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There are really three issues here. Stopping bullets (dirt bank, sandbag), stopping bullets while preserving evidence (water tank), and testing expansion (wet phone books, ballistic gel). The OP seems interested in the third, but is having problems in that the material he is using doesn't stop the bullets so he can analyze the results.

In my limited experience I found that fine sand will cause good and consistent expansion, very similar to that obtained by ballistic gel, while also stopping the bullet in a satisfactory manner.

Just FYI, contrary to the general idea, ballistic gel is not a foolproof way of predicting how bullets will perform in flesh. What it does is provide a uniform medium for comparing bullets against one another. Flesh, animal or human, is not consistent enough to use for comparison purposes, those gunzine pictures of mushroomed bullets from "How I got my 98-point buck" notwithstanding.

Jim
 

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Well, a snowbank will work, but I spent some time in your area and don't recall seeing too many of those.

Do you have any source of old water pressure tanks, water heaters, barrels, or the like, or even a swimming pool or deep ditch. If so, you can try firing the bullets into 2-3 feet of water and that should stop them OK, but note that anything that will stop those bullets will usually distort/expand them. If you just want to recover un-marred bullets, you can use a light load (e.g., 2-3 grains of Bullseye), which even a few feet of cotton batting should stop.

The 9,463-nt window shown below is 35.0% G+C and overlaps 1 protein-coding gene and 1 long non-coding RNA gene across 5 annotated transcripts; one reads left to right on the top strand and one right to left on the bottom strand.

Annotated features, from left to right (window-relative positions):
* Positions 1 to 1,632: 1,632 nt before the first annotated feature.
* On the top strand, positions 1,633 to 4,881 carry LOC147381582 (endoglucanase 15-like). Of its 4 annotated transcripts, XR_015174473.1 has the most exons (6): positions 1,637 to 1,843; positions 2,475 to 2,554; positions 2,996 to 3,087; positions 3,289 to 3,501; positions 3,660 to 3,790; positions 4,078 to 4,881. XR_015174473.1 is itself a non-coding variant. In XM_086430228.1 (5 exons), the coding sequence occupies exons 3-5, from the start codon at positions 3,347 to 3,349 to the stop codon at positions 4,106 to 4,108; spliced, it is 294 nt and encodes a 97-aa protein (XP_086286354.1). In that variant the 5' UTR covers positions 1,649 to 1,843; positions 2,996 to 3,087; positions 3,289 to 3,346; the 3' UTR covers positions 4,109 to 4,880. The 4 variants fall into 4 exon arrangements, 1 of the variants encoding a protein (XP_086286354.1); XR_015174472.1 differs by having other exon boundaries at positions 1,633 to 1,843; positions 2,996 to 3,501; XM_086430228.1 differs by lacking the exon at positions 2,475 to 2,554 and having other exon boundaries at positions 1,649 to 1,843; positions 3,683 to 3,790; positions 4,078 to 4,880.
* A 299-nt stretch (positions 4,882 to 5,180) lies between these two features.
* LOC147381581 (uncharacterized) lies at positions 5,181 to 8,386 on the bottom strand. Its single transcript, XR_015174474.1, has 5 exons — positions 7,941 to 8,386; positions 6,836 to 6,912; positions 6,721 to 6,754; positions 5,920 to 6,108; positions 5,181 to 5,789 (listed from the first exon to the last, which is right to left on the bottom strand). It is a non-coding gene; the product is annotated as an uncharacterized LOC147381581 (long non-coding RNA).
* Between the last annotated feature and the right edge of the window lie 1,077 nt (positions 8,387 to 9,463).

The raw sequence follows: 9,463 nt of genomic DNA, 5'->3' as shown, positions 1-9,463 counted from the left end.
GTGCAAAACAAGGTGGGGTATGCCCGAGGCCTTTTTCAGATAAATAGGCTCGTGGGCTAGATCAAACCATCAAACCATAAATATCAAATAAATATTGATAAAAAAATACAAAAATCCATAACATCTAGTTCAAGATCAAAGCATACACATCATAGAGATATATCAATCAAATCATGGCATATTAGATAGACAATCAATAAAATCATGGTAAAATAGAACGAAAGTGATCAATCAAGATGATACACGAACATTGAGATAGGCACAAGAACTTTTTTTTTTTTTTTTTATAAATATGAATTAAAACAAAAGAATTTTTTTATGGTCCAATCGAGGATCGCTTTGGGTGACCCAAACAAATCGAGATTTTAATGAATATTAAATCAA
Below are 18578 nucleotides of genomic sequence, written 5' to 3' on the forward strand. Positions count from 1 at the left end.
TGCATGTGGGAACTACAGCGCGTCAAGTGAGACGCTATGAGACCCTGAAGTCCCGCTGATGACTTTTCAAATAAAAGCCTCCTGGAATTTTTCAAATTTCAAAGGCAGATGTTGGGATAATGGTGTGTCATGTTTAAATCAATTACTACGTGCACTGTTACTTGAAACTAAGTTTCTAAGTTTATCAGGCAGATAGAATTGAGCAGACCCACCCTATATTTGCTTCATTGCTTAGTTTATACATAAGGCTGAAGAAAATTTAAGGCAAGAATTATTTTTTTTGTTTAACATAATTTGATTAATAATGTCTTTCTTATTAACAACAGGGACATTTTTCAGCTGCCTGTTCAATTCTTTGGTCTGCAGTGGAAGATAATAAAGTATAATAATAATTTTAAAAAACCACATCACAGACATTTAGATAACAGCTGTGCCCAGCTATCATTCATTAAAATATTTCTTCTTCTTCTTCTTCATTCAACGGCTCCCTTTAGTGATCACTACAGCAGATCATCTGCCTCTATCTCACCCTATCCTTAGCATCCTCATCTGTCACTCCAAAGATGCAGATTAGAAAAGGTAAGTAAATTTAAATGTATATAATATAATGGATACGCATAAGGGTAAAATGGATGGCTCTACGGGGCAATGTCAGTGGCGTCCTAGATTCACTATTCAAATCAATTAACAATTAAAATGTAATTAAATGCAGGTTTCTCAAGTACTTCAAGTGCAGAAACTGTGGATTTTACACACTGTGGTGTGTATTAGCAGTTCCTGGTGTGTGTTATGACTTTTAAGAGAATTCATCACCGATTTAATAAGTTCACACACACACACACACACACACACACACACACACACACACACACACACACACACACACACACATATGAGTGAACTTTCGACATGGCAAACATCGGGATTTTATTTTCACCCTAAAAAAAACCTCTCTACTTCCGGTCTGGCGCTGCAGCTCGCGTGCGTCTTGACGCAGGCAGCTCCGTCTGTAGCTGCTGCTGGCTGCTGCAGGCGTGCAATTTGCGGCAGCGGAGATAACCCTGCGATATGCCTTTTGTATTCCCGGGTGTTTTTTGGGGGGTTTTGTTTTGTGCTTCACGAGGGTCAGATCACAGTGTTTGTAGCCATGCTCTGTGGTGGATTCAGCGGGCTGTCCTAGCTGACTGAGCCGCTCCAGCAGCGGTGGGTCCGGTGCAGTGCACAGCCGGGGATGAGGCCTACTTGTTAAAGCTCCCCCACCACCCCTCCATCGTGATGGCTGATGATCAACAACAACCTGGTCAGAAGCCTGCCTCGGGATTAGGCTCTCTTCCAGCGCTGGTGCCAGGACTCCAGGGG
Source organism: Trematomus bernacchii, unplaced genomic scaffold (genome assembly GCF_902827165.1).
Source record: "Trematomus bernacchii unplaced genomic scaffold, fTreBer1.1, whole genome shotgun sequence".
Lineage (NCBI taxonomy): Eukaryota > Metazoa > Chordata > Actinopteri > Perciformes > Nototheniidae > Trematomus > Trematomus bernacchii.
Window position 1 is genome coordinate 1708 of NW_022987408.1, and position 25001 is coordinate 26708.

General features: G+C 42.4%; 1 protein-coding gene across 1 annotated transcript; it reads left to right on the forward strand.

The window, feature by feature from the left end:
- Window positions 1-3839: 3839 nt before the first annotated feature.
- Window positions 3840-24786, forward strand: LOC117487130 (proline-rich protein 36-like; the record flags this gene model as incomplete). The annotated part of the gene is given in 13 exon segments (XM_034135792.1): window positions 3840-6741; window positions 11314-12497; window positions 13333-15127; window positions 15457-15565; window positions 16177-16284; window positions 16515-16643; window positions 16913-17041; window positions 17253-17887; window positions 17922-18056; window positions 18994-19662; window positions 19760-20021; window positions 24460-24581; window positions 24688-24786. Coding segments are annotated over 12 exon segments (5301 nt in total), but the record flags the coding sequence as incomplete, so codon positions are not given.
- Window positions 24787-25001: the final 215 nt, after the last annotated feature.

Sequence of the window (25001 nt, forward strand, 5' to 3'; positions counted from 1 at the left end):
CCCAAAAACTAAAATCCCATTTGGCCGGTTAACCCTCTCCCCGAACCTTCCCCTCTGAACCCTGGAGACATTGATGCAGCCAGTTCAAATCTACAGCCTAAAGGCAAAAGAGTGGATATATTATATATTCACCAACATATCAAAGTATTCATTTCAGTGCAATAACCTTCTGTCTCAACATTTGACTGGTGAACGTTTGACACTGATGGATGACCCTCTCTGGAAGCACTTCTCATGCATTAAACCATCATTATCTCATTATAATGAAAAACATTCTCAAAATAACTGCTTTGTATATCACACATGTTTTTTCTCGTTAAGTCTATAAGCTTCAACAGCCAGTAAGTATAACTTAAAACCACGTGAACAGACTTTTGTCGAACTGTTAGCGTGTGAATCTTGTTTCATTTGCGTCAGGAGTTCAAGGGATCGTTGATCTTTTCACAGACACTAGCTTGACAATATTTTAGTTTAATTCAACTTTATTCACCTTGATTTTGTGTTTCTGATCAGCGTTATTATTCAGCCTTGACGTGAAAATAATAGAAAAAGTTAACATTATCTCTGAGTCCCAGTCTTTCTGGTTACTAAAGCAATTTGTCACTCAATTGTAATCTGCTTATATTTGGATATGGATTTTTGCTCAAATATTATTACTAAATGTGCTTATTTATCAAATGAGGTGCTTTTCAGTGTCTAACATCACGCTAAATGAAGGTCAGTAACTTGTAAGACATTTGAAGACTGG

Or just drive to Montana where they have snow banks.

Jim
Not that it helps your where you are so much, but a snowbank is perfect. I've recovered bullets you'd swear weren't even fired.
 

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Discussion Starter · #11 ·
There are really three issues here. Stopping bullets (dirt bank, sandbag), stopping bullets while preserving evidence (water tank), and testing expansion (wet phone books, ballistic gel). The OP seems interested in the third, but is having problems in that the material he is using doesn't stop the bullets so he can analyze the results.

In my limited experience I found that fine sand will cause good and consistent expansion, very similar to that obtained by ballistic gel, while also stopping the bullet in a satisfactory manner.

Just FYI, contrary to the general idea, ballistic gel is not a foolproof way of predicting how bullets will perform in flesh. What it does is provide a uniform medium for comparing bullets against one another. Flesh, animal or human, is not consistent enough to use for comparison purposes, those gunzine pictures of mushroomed bullets from "How I got my 98-point buck" notwithstanding.

Jim
If I decide to use clean sand, how much will I need, and can you make any suggestions on how to contain it for the tests.
 

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If I decide to use clean sand, how much will I need, and can you make any suggestions on how to contain it for the tests.
Doesn't take too much to stop pistol rounds. A foot or two will do if it's contained. The trick is, as your ? asks is "contained" .
Sand bags that are tied shut work well. You can untie them and pour out the sand and bullets. The typical burlap/canvas types will hold up to a few rounds before starting to pour out sand on their own.